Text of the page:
The FDA has approved the first influenza vaccine intended to protect against four strains of the virus, drug maker GlaxoSmithKline announced in a press release.
Fluarix Quadrivalent is indicated for children aged 3 years and older and adults, and will be available in time for the 2013-2014 flu season. The new quadrivalent influenza vaccine will contain two influenza B strains instead of one, in addition to the two influenza A strains currently used in trivalent influenza vaccines.
Since 2000, two influenza B virus strains — Victoria and Yamagata — have co-circulated to varying degrees each season. Because of the time involved in manufacturing influenza vaccine, a panel of experts chooses which strains to include in the vaccine months in advance. This process sometimes results in a mismatch between the influenza strains chosen for the vaccine and the circulating virus, increasing the risk for influenza-related morbidity across all age groups.
In six of the last 11 influenza seasons, including last year’s vaccine, public health authorities failed to select the predominant circulating influenza B strain to include in the vaccine, GlaxoSmithKline noted.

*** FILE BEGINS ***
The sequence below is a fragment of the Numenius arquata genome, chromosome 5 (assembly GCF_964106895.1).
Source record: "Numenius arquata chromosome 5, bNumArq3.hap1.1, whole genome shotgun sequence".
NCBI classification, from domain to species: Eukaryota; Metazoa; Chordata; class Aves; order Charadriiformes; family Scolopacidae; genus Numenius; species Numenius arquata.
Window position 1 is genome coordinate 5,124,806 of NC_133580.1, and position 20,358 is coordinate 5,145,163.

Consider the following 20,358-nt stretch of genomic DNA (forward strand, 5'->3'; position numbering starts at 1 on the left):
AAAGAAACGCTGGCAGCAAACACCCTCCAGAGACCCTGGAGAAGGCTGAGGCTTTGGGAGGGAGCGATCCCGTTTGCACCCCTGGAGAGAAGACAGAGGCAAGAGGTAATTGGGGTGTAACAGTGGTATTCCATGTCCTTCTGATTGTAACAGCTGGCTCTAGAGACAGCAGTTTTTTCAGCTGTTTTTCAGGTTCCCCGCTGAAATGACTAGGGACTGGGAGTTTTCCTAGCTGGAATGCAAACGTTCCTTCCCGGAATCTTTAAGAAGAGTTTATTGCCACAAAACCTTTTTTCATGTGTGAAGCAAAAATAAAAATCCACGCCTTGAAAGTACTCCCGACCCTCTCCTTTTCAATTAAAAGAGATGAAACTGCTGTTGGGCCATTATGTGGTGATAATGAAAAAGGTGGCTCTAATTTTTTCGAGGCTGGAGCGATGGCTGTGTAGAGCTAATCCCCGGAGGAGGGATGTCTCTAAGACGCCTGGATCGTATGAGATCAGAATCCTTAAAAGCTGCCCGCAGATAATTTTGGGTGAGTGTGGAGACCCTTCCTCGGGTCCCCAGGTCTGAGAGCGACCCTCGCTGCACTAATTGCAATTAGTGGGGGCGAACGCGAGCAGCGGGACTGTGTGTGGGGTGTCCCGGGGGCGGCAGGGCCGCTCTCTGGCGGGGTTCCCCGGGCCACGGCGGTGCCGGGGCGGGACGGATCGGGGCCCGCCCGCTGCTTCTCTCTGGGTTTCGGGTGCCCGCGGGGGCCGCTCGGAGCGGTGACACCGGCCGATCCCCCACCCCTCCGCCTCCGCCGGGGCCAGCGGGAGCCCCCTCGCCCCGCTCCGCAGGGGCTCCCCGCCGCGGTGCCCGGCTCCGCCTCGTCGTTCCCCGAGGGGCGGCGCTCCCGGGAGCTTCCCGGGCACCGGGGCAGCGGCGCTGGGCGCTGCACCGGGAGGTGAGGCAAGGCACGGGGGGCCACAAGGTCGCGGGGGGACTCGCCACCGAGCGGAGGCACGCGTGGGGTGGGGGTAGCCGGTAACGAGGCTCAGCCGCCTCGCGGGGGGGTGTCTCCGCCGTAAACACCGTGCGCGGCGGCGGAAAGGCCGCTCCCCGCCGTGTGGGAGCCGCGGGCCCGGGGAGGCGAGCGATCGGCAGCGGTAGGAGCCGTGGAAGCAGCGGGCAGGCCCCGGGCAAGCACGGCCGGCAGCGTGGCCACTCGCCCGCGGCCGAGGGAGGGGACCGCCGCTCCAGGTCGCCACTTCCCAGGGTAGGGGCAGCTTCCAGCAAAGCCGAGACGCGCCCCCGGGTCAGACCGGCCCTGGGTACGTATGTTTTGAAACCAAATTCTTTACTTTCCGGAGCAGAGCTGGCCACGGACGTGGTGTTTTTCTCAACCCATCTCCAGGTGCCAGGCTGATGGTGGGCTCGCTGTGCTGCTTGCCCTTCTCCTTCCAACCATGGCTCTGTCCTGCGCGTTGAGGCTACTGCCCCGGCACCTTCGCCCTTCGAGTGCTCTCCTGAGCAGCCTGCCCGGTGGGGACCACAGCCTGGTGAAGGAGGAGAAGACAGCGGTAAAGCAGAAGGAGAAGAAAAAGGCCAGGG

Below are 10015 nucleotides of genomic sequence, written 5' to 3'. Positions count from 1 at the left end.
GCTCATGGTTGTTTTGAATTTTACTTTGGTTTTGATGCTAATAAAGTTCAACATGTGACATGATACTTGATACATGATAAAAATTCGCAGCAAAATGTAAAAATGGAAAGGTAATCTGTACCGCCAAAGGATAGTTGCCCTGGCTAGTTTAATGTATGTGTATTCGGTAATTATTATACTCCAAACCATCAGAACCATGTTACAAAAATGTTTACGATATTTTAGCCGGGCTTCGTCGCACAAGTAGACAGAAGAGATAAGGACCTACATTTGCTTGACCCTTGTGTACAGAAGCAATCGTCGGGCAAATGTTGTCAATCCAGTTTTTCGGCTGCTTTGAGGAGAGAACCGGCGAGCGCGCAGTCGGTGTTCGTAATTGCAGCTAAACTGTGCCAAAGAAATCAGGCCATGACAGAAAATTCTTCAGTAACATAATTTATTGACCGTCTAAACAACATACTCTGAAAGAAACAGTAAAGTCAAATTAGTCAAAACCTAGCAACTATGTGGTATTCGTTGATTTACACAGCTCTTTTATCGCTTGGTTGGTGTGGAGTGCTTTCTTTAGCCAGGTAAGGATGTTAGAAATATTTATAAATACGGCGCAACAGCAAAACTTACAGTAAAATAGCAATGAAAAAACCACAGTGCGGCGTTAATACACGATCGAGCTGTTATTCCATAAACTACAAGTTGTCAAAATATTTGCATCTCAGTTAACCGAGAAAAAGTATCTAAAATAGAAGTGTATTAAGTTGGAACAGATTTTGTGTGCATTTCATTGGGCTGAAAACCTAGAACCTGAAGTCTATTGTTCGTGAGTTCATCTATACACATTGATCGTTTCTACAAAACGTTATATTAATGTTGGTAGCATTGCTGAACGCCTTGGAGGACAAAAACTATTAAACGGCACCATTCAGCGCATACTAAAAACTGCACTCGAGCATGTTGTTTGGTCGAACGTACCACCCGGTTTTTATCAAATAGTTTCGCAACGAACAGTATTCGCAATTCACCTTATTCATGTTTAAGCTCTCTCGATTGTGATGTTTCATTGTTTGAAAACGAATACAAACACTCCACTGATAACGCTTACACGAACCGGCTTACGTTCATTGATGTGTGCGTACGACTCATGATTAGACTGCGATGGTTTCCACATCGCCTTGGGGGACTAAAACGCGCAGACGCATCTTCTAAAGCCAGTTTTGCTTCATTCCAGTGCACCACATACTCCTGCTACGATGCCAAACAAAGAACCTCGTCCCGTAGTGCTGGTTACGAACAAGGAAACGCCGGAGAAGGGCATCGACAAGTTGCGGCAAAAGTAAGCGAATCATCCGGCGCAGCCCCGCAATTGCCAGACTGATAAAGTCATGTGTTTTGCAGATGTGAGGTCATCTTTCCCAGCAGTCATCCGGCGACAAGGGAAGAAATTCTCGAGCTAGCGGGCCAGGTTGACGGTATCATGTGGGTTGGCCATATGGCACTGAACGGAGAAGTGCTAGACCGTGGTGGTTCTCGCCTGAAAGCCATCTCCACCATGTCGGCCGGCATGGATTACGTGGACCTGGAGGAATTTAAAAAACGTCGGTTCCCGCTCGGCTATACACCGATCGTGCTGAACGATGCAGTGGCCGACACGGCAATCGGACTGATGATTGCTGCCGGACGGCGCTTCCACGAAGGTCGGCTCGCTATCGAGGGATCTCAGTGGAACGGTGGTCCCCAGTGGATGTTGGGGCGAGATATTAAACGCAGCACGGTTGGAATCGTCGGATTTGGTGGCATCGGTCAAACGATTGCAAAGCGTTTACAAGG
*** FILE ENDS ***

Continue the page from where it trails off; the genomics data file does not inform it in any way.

Fluarix Quadrivalent is one of two influenza vaccines in development to include four strains of the virus. The other is being produced by Sanofi Pasteur, but has not yet received approval.
The most common adverse reactions in adults in clinical trials were pain at the injection site, muscle aches, headaches and fatigue. Among children aged 3 to 18 years, the most common adverse reactions were pain at the injection site, redness and swelling, whereas children 3 to 6 years commonly experienced drowsiness, irritability and loss of appetite.